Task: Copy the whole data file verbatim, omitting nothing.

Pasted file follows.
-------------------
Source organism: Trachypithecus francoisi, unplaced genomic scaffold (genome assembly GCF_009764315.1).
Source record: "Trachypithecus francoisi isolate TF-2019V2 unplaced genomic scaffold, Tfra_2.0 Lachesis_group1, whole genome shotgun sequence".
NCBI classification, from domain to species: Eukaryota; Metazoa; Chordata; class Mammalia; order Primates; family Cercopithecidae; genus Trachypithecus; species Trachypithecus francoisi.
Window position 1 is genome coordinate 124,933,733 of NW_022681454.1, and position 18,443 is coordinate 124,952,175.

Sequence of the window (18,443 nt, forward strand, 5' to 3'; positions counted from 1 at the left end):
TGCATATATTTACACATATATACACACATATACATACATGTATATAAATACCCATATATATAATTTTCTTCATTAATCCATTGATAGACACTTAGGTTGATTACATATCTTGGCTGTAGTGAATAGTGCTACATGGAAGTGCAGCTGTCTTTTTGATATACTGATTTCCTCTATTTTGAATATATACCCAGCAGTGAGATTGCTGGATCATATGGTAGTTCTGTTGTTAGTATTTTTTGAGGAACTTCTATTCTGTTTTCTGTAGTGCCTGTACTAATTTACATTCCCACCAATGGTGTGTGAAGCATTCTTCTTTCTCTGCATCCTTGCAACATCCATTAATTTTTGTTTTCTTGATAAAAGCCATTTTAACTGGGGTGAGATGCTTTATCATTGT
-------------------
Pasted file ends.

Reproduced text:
Source organism: Trachypithecus francoisi, unplaced genomic scaffold (genome assembly GCF_009764315.1).
Source record: "Trachypithecus francoisi isolate TF-2019V2 unplaced genomic scaffold, Tfra_2.0 Lachesis_group1, whole genome shotgun sequence".
NCBI classification, from domain to species: Eukaryota; Metazoa; Chordata; class Mammalia; order Primates; family Cercopithecidae; genus Trachypithecus; species Trachypithecus francoisi.
Window position 1 is genome coordinate 124,933,733 of NW_022681454.1, and position 18,443 is coordinate 124,952,175.

Sequence of the window (18,443 nt, forward strand, 5' to 3'; positions counted from 1 at the left end):
TGCATATATTTACACATATATACACACATATACATACATGTATATAAATACCCATATATATAATTTTCTTCATTAATCCATTGATAGACACTTAGGTTGATTACATATCTTGGCTGTAGTGAATAGTGCTACATGGAAGTGCAGCTGTCTTTTTGATATACTGATTTCCTCTATTTTGAATATATACCCAGCAGTGAGATTGCTGGATCATATGGTAGTTCTGTTGTTAGTATTTTTTGAGGAACTTCTATTCTGTTTTCTGTAGTGCCTGTACTAATTTACATTCCCACCAATGGTGTGTGAAGCATTCTTCTTTCTCTGCATCCTTGCAACATCCATTAATTTTTGTTTTCTTGATAAAAGCCATTTTAACTGGGGTGAGATGCTTTATCATTGT